More important, during this period the Maratha elite too has diversified its portfolio beyond rural and agrarian interests. Thus, even as the political class continues to depend upon the rural population for its political-electoral sustenance, it is forced to subscribe to policies that are designed to benefit non-agrarian interests. The elites from the Maratha community are increasingly entering new avenues of material domination – print media, hotel industry, construction industry, transport and related service sector organizations. The Adarsh Society scandal is only the tip of the iceberg. The real issue is real estate. This is not confined to Mumbai alone; in city after city the links between the political class and the construction (and other) industry dominate the functioning of the administrative apparatus.

This connects to the initial point about urban growth in the state. Increasing urbanization requires that the political class adapt to new ways of sharing material domination. Both these developments – shrinking space for mediations by the political class and a shift among the political class to urban, non-agrarian interests – are probably not typical of Maharashtra alone. What distinguishes Maharashtra is the amorphous and politically dominant caste cluster of Marathas in the state since the political elite predominantly come from this caste cluster.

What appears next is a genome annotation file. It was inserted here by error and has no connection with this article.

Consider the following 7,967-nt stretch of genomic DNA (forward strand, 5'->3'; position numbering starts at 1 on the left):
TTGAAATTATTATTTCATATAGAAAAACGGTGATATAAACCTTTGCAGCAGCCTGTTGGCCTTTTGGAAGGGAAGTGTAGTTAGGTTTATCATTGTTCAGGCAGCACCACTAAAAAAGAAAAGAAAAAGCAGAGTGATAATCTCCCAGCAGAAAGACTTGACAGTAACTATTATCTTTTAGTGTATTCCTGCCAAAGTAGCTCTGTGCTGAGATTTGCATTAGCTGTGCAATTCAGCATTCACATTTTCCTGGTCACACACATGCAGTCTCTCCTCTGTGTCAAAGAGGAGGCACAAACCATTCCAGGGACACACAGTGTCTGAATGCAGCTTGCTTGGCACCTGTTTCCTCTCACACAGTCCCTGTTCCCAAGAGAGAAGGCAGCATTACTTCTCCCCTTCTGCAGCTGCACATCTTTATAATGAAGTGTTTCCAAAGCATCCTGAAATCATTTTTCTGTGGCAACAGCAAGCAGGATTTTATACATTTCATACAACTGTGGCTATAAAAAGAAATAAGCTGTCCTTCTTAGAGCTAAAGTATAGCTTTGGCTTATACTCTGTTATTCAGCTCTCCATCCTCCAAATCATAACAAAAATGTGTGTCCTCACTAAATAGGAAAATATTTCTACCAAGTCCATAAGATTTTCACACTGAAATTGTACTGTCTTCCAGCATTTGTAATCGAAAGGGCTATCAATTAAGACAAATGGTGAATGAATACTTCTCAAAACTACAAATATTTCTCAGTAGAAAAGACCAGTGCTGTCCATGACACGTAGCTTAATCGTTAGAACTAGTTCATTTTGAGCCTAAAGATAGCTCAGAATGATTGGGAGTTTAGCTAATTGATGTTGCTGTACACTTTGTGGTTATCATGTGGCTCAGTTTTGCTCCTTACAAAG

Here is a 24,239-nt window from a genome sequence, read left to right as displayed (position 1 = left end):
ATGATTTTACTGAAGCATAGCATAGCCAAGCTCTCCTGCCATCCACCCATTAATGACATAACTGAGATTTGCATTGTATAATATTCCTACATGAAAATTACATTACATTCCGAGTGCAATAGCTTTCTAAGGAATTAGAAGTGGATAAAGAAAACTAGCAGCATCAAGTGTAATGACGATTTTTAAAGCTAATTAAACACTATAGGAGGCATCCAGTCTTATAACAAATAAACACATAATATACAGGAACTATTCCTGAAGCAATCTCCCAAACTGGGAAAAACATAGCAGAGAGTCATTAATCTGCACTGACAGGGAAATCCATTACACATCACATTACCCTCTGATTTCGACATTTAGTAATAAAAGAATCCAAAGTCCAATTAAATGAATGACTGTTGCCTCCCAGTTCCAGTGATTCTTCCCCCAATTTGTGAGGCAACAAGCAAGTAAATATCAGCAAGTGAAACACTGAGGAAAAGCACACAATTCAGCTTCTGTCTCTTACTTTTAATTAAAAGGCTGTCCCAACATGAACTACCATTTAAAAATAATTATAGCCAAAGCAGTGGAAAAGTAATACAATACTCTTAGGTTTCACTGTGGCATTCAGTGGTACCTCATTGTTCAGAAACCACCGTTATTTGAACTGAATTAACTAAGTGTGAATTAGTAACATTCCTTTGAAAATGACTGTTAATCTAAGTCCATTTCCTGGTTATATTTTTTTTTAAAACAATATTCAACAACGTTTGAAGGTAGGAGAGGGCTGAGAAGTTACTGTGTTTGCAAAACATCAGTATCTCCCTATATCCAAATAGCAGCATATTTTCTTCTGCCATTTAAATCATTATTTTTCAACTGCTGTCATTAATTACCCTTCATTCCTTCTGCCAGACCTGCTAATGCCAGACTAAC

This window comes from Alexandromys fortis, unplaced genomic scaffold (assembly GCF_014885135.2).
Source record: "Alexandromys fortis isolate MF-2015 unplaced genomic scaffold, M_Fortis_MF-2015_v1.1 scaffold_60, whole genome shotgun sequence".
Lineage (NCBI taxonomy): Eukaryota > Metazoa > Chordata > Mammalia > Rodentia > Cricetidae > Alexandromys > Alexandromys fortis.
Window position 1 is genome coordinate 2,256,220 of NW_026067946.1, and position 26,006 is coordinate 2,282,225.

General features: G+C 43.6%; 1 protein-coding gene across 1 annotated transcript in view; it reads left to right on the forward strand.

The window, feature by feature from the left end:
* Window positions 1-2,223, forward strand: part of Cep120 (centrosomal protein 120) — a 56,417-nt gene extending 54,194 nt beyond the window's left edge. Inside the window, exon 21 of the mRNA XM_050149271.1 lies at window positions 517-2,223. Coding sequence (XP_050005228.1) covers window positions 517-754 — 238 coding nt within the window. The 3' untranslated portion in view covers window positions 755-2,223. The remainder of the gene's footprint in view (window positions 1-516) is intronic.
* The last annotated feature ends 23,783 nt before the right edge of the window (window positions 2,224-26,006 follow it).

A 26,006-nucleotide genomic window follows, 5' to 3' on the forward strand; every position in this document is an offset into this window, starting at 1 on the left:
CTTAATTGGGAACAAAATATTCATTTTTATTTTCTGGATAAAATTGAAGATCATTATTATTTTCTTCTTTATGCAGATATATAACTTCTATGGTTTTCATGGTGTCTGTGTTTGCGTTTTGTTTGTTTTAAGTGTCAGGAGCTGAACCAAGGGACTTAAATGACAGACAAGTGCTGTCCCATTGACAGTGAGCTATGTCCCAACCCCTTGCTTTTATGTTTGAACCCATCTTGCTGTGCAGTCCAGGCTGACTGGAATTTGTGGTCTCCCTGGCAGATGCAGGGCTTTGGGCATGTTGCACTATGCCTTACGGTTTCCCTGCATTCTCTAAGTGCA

As the Maratha elite unites with urban material interests leaving behind a majority trapped in the state’s political economy, the complications in the politics of Maharashtra can only assume darker proportions.



1. Suhas Palshikar, Rajeshwari Deshpande and Nitin Birmal, ‘Maharashtra Polls: Continuity Amidst Social Volatility’, Economic and Political Weekly, 28 November 2009, pp. 22-27.

2. Recently, BJP leader Gopinath Munde made a statement to this effect; see news reports from Sakal, 6 February 2011, Pune, Maharashtra Times, 7 February 2011, Pune.

3. Ramdas Athavale, leader of RPI Athavale faction, recently met Shiv Sena leaders and also subsequently publicly announced his intention to destabilize the Congress/NCP; see news reports in Sakal, 25 January 2011 and 28 February 2011, Pune; Maharashtra Times, 25 January 2011 and 28 February 2011, Pune.